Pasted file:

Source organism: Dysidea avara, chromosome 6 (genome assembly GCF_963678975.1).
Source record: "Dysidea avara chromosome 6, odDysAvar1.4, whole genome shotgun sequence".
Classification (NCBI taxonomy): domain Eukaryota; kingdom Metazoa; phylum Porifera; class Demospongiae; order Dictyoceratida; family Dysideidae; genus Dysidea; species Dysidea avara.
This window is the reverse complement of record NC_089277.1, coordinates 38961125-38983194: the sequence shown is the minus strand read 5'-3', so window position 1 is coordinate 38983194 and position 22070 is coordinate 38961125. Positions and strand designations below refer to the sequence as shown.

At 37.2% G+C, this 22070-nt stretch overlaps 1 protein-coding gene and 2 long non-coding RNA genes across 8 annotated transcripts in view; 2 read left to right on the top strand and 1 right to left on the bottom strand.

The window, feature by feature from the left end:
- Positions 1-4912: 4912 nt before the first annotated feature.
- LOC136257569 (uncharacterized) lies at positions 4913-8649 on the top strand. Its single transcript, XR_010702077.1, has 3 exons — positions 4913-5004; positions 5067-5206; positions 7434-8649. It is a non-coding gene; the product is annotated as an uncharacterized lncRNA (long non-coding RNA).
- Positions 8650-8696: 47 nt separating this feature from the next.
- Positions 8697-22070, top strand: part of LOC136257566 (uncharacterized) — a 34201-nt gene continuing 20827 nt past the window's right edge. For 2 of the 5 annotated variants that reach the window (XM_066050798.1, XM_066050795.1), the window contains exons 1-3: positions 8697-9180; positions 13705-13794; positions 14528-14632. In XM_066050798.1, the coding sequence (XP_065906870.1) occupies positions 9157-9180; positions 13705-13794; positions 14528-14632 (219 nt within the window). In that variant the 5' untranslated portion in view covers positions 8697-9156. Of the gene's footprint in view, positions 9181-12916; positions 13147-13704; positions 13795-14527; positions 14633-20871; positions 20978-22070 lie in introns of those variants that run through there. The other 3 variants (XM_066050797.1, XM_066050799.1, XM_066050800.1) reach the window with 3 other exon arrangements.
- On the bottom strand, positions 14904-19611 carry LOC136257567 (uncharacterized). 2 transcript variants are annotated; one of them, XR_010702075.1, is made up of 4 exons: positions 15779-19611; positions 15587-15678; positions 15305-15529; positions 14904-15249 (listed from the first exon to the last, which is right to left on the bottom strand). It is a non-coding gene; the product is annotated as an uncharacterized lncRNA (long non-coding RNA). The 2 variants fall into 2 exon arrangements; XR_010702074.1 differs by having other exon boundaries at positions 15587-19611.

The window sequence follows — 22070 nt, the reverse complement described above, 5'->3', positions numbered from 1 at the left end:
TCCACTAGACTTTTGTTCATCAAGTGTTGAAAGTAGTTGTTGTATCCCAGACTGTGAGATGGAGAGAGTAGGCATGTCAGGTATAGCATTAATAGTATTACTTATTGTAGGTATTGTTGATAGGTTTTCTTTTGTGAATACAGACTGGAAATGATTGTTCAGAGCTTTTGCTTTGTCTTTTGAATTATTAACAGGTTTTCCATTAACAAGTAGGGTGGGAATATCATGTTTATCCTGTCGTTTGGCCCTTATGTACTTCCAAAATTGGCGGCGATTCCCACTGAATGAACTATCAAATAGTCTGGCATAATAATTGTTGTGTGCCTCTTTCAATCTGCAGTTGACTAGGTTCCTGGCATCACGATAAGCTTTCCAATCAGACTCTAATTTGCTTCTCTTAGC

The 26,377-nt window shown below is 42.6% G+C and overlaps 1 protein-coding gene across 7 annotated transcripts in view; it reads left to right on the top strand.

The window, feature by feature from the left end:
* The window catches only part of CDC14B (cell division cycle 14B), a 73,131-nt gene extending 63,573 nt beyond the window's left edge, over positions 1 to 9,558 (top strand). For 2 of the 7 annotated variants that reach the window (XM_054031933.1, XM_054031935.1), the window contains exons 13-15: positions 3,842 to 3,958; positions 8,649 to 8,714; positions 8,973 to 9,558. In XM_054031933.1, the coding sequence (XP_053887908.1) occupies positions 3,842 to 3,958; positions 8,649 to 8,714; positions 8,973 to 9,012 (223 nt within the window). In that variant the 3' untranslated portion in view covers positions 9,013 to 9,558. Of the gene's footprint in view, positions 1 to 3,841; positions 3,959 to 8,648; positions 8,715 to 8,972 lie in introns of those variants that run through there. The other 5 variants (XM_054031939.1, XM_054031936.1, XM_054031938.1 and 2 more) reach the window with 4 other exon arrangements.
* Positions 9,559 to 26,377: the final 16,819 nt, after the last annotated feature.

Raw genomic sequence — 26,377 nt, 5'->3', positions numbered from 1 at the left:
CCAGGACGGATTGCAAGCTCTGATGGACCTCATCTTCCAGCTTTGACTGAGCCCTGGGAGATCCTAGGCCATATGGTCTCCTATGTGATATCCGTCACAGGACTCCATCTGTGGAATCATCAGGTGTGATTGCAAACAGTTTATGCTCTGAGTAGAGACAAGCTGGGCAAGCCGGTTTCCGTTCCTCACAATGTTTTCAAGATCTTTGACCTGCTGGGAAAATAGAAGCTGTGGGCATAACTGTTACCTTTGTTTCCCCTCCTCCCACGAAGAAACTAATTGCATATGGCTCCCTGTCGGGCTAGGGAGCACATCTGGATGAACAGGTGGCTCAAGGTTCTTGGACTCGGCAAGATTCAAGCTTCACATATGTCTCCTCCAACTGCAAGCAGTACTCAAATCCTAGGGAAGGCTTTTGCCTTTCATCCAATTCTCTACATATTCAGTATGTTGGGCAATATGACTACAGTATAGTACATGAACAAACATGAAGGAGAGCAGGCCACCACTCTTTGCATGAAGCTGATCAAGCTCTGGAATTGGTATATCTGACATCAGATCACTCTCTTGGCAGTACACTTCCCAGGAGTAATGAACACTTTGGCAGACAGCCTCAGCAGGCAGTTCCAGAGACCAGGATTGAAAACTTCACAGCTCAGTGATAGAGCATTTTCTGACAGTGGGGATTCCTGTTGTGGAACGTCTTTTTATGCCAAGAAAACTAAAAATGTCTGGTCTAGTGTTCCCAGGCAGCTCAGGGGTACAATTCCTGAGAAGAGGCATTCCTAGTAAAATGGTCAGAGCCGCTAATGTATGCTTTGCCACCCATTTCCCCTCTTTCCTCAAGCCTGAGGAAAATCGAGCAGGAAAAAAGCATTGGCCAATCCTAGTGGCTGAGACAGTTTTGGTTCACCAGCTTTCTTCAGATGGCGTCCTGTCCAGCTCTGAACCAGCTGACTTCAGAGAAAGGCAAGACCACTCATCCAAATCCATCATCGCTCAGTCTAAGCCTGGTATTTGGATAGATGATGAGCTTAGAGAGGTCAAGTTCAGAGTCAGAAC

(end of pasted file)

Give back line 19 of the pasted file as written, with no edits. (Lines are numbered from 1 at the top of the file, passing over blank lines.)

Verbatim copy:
CCAGGACGGATTGCAAGCTCTGATGGACCTCATCTTCCAGCTTTGACTGAGCCCTGGGAGATCCTAGGCCATATGGTCTCCTATGTGATATCCGTCACAGGACTCCATCTGTGGAATCATCAGGTGTGATTGCAAACAGTTTATGCTCTGAGTAGAGACAAGCTGGGCAAGCCGGTTTCCGTTCCTCACAATGTTTTCAAGATCTTTGACCTGCTGGGAAAATAGAAGCTGTGGGCATAACTGTTACCTTTGTTTCCCCTCCTCCCACGAAGAAACTAATTGCATATGGCTCCCTGTCGGGCTAGGGAGCACATCTGGATGAACAGGTGGCTCAAGGTTCTTGGACTCGGCAAGATTCAAGCTTCACATATGTCTCCTCCAACTGCAAGCAGTACTCAAATCCTAGGGAAGGCTTTTGCCTTTCATCCAATTCTCTACATATTCAGTATGTTGGGCAATATGACTACAGTATAGTACATGAACAAACATGAAGGAGAGCAGGCCACCACTCTTTGCATGAAGCTGATCAAGCTCTGGAATTGGTATATCTGACATCAGATCACTCTCTTGGCAGTACACTTCCCAGGAGTAATGAACACTTTGGCAGACAGCCTCAGCAGGCAGTTCCAGAGACCAGGATTGAAAACTTCACAGCTCAGTGATAGAGCATTTTCTGACAGTGGGGATTCCTGTTGTGGAACGTCTTTTTATGCCAAGAAAACTAAAAATGTCTGGTCTAGTGTTCCCAGGCAGCTCAGGGGTACAATTCCTGAGAAGAGGCATTCCTAGTAAAATGGTCAGAGCCGCTAATGTATGCTTTGCCACCCATTTCCCCTCTTTCCTCAAGCCTGAGGAAAATCGAGCAGGAAAAAAGCATTGGCCAATCCTAGTGGCTGAGACAGTTTTGGTTCACCAGCTTTCTTCAGATGGCGTCCTGTCCAGCTCTGAACCAGCTGACTTCAGAGAAAGGCAAGACCACTCATCCAAATCCATCATCGCTCAGTCTAAGCCTGGTATTTGGATAGATGATGAGCTTAGAGAGGTCAAGTTCAGAGTCAGAAC